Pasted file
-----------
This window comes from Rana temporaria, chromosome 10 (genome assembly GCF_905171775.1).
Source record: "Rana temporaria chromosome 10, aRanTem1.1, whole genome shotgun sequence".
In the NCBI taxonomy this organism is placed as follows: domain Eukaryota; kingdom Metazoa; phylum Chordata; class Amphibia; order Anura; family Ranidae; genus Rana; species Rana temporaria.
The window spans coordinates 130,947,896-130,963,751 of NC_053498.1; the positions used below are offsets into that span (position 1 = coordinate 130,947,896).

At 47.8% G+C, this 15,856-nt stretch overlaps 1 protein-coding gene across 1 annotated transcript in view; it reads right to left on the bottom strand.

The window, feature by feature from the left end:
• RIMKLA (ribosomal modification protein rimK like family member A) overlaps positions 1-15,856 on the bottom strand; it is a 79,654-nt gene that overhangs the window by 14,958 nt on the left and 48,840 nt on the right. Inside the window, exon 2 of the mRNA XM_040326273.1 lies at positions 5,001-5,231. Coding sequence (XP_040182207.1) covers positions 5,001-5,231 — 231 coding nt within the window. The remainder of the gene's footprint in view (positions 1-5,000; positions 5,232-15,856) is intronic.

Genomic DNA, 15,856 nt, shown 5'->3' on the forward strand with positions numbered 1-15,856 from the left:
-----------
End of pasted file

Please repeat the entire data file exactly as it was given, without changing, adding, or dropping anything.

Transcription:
This window comes from Rana temporaria, chromosome 10 (genome assembly GCF_905171775.1).
Source record: "Rana temporaria chromosome 10, aRanTem1.1, whole genome shotgun sequence".
In the NCBI taxonomy this organism is placed as follows: domain Eukaryota; kingdom Metazoa; phylum Chordata; class Amphibia; order Anura; family Ranidae; genus Rana; species Rana temporaria.
The window spans coordinates 130,947,896-130,963,751 of NC_053498.1; the positions used below are offsets into that span (position 1 = coordinate 130,947,896).

At 47.8% G+C, this 15,856-nt stretch overlaps 1 protein-coding gene across 1 annotated transcript in view; it reads right to left on the bottom strand.

The window, feature by feature from the left end:
• RIMKLA (ribosomal modification protein rimK like family member A) overlaps positions 1-15,856 on the bottom strand; it is a 79,654-nt gene that overhangs the window by 14,958 nt on the left and 48,840 nt on the right. Inside the window, exon 2 of the mRNA XM_040326273.1 lies at positions 5,001-5,231. Coding sequence (XP_040182207.1) covers positions 5,001-5,231 — 231 coding nt within the window. The remainder of the gene's footprint in view (positions 1-5,000; positions 5,232-15,856) is intronic.

Genomic DNA, 15,856 nt, shown 5'->3' on the forward strand with positions numbered 1-15,856 from the left: